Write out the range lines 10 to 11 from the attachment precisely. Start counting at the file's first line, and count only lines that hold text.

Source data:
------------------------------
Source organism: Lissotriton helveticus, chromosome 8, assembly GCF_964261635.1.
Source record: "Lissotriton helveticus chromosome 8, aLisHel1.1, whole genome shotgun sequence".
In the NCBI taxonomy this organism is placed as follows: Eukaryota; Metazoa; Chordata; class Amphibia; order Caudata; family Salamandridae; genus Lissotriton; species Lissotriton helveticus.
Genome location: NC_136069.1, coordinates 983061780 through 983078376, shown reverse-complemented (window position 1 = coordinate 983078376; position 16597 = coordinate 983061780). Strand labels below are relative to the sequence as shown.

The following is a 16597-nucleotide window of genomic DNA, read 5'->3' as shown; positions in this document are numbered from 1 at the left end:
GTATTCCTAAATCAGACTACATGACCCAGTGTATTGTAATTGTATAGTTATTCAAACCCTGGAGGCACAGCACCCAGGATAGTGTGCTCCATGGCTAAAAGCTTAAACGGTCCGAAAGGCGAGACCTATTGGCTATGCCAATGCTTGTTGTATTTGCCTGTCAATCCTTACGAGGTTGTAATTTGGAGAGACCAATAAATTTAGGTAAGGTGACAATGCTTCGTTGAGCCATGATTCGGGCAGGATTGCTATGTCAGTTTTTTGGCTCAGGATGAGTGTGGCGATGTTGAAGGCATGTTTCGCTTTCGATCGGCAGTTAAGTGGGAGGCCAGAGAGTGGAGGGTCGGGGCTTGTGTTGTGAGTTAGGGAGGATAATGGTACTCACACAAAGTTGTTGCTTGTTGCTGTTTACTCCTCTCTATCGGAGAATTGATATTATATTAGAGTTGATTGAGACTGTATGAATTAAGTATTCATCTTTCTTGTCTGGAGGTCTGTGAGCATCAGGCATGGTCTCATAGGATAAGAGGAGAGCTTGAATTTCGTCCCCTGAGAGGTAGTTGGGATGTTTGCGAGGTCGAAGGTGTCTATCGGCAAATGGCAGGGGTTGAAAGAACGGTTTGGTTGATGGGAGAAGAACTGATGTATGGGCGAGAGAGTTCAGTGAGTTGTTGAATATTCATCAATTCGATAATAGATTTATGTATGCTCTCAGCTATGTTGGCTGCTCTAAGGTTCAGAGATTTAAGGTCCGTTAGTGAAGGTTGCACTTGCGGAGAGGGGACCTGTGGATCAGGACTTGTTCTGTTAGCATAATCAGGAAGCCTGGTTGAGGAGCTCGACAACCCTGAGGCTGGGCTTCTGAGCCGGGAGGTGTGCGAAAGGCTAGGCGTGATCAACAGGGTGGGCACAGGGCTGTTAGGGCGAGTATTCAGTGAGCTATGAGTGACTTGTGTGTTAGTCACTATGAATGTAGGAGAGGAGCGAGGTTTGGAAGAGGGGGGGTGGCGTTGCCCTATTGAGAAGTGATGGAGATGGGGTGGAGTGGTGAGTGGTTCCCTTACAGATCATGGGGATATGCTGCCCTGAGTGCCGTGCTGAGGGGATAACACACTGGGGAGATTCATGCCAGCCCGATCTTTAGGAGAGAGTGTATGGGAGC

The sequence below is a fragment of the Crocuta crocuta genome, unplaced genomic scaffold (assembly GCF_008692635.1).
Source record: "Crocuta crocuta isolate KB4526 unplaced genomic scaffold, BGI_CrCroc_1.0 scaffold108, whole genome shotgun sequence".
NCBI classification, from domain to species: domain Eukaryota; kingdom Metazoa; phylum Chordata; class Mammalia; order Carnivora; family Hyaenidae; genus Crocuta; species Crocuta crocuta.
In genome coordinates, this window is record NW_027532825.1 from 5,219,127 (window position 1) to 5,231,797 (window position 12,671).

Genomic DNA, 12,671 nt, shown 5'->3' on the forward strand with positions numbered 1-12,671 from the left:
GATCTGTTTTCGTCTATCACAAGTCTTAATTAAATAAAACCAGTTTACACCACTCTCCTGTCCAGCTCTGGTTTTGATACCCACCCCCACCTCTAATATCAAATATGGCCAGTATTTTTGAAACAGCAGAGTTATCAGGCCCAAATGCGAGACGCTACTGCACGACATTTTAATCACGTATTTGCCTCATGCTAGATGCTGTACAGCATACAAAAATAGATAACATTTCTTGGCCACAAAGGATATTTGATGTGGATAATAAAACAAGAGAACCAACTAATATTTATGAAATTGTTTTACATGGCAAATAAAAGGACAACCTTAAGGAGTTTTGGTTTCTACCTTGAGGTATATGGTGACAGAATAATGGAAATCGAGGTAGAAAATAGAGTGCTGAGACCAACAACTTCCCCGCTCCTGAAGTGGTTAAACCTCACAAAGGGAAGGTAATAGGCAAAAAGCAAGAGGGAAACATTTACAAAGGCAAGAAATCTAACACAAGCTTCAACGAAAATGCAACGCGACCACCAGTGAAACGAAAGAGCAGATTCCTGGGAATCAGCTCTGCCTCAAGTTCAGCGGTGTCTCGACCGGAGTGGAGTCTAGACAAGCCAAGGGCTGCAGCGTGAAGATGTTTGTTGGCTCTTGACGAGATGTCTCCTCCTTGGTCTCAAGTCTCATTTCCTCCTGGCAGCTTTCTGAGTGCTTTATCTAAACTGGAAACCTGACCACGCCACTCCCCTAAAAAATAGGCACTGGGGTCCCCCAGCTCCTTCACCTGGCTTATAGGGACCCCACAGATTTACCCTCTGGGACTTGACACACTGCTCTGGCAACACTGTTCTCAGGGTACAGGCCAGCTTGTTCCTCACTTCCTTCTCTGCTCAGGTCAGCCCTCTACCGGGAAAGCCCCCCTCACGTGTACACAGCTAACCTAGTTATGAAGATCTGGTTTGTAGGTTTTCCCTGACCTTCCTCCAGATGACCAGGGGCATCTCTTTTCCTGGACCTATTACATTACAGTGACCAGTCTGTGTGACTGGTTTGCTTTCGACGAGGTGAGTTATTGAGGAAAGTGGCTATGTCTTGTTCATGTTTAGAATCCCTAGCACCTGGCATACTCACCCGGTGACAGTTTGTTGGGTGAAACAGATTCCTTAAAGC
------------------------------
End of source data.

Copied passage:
In genome coordinates, this window is record NW_027532825.1 from 5,219,127 (window position 1) to 5,231,797 (window position 12,671).

Genomic DNA, 12,671 nt, shown 5'->3' on the forward strand with positions numbered 1-12,671 from the left: